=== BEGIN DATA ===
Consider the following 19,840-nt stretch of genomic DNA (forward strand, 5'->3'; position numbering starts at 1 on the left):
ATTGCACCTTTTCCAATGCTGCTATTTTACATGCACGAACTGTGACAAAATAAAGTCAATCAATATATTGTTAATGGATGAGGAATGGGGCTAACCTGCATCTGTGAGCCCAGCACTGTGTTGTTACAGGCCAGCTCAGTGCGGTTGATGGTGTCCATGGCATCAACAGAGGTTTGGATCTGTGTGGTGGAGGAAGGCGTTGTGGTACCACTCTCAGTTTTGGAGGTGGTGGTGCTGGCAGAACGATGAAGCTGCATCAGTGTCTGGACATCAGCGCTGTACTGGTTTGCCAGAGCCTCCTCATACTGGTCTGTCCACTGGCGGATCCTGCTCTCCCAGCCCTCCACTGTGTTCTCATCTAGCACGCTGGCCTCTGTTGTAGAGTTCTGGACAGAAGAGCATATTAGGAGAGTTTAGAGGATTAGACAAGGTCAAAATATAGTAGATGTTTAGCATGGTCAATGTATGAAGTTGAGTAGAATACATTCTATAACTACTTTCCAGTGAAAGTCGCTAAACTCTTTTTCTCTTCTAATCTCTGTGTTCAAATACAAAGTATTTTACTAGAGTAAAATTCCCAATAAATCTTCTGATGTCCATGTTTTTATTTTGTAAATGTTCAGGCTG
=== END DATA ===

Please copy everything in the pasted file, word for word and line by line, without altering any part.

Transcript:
Consider the following 19,840-nt stretch of genomic DNA (forward strand, 5'->3'; position numbering starts at 1 on the left):
ATTGCACCTTTTCCAATGCTGCTATTTTACATGCACGAACTGTGACAAAATAAAGTCAATCAATATATTGTTAATGGATGAGGAATGGGGCTAACCTGCATCTGTGAGCCCAGCACTGTGTTGTTACAGGCCAGCTCAGTGCGGTTGATGGTGTCCATGGCATCAACAGAGGTTTGGATCTGTGTGGTGGAGGAAGGCGTTGTGGTACCACTCTCAGTTTTGGAGGTGGTGGTGCTGGCAGAACGATGAAGCTGCATCAGTGTCTGGACATCAGCGCTGTACTGGTTTGCCAGAGCCTCCTCATACTGGTCTGTCCACTGGCGGATCCTGCTCTCCCAGCCCTCCACTGTGTTCTCATCTAGCACGCTGGCCTCTGTTGTAGAGTTCTGGACAGAAGAGCATATTAGGAGAGTTTAGAGGATTAGACAAGGTCAAAATATAGTAGATGTTTAGCATGGTCAATGTATGAAGTTGAGTAGAATACATTCTATAACTACTTTCCAGTGAAAGTCGCTAAACTCTTTTTCTCTTCTAATCTCTGTGTTCAAATACAAAGTATTTTACTAGAGTAAAATTCCCAATAAATCTTCTGATGTCCATGTTTTTATTTTGTAAATGTTCAGGCTG